Mediation And Collaborative Law

Divorcing parties in who wish to use a settlement process that supports cooperation, transparency, a commitment to steer clear of litigation, as well as a respectful transition from their marriage have two primary alternatives: Mediation and Collaborative Law. While they may look different, the two processes have the kind of similar underpinnings that were noted above. As such, they are appealing ways for many parties to move through what can be a cumbersome and arbitrary legal system.

In mediation, the parties employ a single neutral divorce mediator to guide them through the settlement process and legal process. The job of the divorce mediator is to provide the kind of relevant legal and other information to the parties that will allow them to make informed and reasonable decisions. The mediator helps the parties think through the various options for settlement and explains the particular ramifications of each option.

As well, if needed the mediator will employ outside experts to focus on particular aspects of the settlement process. For example, these may include a child specialist to aid with parenting issues or financial specialists to aid with complex financial and tax related matters. The mediator can also prepare the necessary legal documents to both initiate and complete the legal divorce.

For those parties more comfortable having their own attorney to specifically advise them during the settlement process, a collaborative law divorce is best suited. The same commitment to arriving at a fair and reasonable settlement exists here as it does in mediation; however, the parties have the benefit of working hand in hand with their own attorneys throughout the process.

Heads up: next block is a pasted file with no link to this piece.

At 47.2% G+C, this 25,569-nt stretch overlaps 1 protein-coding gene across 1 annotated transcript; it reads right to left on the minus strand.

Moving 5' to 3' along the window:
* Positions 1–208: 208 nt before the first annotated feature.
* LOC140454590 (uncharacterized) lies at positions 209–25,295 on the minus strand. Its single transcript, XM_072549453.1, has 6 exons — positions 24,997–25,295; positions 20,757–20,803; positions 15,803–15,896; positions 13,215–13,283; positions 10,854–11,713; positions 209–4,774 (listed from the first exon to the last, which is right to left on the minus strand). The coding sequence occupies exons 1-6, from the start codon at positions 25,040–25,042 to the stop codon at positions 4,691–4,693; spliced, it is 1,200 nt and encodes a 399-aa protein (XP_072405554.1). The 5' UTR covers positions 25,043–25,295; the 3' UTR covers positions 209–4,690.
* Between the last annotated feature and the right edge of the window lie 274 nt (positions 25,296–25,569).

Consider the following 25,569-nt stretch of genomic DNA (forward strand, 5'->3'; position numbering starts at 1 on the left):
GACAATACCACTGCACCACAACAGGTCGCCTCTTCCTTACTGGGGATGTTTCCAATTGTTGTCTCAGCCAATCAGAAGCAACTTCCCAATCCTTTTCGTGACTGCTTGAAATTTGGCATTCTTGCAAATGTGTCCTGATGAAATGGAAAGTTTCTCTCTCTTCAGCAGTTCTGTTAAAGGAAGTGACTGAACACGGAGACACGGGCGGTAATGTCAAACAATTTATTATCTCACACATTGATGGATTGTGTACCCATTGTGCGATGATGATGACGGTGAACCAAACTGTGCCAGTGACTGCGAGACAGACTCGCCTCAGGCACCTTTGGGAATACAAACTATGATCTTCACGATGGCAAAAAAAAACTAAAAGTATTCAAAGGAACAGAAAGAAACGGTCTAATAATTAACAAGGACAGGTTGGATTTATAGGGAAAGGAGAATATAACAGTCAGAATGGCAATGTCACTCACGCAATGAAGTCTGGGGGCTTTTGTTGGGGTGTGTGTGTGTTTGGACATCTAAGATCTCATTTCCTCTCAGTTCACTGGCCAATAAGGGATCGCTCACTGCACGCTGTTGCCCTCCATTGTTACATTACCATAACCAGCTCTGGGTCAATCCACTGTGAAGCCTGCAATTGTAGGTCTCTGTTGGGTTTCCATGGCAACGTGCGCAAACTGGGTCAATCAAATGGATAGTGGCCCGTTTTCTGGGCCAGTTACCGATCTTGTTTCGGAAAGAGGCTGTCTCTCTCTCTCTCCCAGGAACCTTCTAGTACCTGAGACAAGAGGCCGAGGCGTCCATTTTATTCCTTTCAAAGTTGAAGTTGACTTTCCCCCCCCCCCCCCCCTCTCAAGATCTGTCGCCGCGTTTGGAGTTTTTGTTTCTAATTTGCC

Once the collaborative attorneys are familiar with the case, they convene with the parties in a series of four-way meetings to discuss the issues and the various ways they may be settled. Legal posturing and threats to “go to court” are not a part of collaborative law, for at the outset the parties and the attorneys sign an agreement that no court intervention will occur. Thus, where impasses occur, everyone must become creative and go the extra mile to move past whatever the roadblock may be, since having the impasse settled through litigation is not an option.

The collaborative law process also employs outside experts when needed, and these professionals become part of the collaborative team. Such employment usually reduces the total fees in the case, since the experts are better equipped to deal with their particular subject areas than are the attorneys, and often at a lesser fee. A child specialist is one such example. In addition, many collaborative divorce cases involve the use of a single divorce coach, who works with the parties to help them keep an even emotional keel during the sometimes stressful marriage dissolution process. Having a divorce coach on the collaborative team can often save untold emotional diversions from the settlement path and save the parties significant fees.

© Copyright - Peter D Axelrod